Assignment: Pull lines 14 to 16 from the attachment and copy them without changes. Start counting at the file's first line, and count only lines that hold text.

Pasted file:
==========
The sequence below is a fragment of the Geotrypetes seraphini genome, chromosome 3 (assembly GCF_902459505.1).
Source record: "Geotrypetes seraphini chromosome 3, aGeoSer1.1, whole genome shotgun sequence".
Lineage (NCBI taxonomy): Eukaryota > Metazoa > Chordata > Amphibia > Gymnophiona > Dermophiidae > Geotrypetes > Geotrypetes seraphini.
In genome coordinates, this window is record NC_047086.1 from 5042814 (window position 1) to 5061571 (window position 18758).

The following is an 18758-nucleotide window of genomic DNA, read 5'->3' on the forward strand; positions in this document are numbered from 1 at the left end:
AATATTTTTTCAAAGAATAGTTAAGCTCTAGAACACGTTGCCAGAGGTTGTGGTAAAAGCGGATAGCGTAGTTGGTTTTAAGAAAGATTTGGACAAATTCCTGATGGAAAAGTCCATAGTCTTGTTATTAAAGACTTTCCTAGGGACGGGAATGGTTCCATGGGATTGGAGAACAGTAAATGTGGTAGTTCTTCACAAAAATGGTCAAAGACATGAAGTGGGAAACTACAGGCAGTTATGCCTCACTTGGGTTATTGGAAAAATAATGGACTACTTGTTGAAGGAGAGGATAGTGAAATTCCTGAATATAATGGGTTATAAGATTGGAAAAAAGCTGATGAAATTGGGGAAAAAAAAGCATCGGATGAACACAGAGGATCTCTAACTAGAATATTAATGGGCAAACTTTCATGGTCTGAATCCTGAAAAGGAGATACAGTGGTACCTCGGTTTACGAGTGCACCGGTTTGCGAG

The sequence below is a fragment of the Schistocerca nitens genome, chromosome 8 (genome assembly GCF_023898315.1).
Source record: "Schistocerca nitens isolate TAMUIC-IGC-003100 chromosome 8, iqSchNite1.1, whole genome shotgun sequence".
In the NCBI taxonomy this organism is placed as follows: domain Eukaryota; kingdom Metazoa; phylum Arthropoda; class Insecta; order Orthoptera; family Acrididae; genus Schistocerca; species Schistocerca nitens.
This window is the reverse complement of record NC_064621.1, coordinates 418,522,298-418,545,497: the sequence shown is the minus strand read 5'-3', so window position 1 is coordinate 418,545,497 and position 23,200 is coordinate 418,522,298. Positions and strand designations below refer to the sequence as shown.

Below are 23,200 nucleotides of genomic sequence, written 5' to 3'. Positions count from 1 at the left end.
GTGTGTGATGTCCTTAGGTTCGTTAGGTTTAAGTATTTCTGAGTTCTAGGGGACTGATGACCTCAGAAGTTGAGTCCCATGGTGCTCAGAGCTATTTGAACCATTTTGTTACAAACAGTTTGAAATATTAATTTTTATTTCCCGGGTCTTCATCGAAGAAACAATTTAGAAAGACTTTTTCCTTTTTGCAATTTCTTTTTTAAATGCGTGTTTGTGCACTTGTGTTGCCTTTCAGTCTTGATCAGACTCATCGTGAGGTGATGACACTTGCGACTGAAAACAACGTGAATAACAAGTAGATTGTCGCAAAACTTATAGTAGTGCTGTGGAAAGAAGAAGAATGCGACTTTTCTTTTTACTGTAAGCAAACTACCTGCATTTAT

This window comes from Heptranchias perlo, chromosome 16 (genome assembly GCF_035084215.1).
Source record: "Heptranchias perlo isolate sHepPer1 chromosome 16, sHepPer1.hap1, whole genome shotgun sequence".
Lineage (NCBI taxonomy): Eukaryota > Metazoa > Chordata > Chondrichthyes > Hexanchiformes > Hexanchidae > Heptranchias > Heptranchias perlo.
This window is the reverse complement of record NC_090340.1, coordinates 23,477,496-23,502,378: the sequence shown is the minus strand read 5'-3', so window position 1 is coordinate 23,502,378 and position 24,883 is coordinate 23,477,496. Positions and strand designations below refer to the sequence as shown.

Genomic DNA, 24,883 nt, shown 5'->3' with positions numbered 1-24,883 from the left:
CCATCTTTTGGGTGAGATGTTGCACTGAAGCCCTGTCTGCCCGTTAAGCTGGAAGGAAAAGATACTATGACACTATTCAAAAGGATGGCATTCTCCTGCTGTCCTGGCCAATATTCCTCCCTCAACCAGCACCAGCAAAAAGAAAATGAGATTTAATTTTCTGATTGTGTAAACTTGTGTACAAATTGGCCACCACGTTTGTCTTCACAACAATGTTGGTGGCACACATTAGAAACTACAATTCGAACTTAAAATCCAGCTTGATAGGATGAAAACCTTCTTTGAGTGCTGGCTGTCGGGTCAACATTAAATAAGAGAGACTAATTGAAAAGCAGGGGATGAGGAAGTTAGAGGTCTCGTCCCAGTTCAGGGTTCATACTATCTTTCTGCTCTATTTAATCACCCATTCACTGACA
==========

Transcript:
Source record: "Heptranchias perlo isolate sHepPer1 chromosome 16, sHepPer1.hap1, whole genome shotgun sequence".
Lineage (NCBI taxonomy): Eukaryota > Metazoa > Chordata > Chondrichthyes > Hexanchiformes > Hexanchidae > Heptranchias > Heptranchias perlo.
This window is the reverse complement of record NC_090340.1, coordinates 23,477,496-23,502,378: the sequence shown is the minus strand read 5'-3', so window position 1 is coordinate 23,502,378 and position 24,883 is coordinate 23,477,496. Positions and strand designations below refer to the sequence as shown.